Bakersfield, CA Editorial: It’s time to study the effectiveness of red-light cameras

Bakersfield began installing red-light cameras in 2003. Arizona-based Redflex is the private company that maintains and operates the cameras, which the city’s website notes are located at Bernard and Oswell streets; California Avenue and Oak Street; California Avenue, New Stine Road and Stockdale Highway; Chester Avenue and Brundage Lane; Coffee Road and Stockdale Highway; Coffee Road and Truxtun Avenue; Ming Avenue and Valley Plaza; Ming Avenue and Real Road; Ming Avenue and Old River Road; and White Lane and Wible Road.

The promise of snagging red-light runners, reducing injury accidents and saving lives is diminished by complaints about the system’s accuracy and the way red-light running violations are doled out.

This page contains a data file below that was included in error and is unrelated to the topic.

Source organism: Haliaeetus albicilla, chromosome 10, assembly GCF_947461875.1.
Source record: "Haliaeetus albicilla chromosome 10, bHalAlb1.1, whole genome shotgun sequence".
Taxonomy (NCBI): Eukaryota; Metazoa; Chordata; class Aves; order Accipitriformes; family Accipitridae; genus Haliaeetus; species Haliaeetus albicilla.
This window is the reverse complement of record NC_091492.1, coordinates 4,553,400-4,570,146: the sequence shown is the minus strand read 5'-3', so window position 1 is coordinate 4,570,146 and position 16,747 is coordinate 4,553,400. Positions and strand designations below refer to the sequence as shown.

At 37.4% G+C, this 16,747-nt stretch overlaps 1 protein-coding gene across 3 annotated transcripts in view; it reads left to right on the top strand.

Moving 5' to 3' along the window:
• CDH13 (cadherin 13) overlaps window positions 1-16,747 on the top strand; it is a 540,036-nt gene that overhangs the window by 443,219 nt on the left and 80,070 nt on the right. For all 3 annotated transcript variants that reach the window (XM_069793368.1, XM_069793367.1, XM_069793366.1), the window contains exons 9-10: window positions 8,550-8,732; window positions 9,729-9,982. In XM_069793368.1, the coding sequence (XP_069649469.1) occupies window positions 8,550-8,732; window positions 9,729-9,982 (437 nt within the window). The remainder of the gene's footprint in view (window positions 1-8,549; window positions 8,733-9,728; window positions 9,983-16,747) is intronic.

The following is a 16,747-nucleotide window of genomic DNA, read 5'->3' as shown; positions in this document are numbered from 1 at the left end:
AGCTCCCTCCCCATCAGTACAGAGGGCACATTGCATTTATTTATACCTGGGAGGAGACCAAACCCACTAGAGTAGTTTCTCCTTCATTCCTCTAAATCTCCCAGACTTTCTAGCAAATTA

The drumbeat of criticism has gotten so loud that many cities across California and the nation have removed their red-light camera systems. In 2010, voters in Houston passed a referendum banning the surveillance program in that city. In 2015, Assemblyman Matthew Harper, R-Huntington Beach, introduced legislation that would have outlawed the installation of new cameras in California and mandated a study of existing ones. Harper’s bill failed to pass the Legislature.

Seven states now are considering legislation to prohibit red-light and speed-camera use. Ironically, one is Redflex’s home state of Arizona.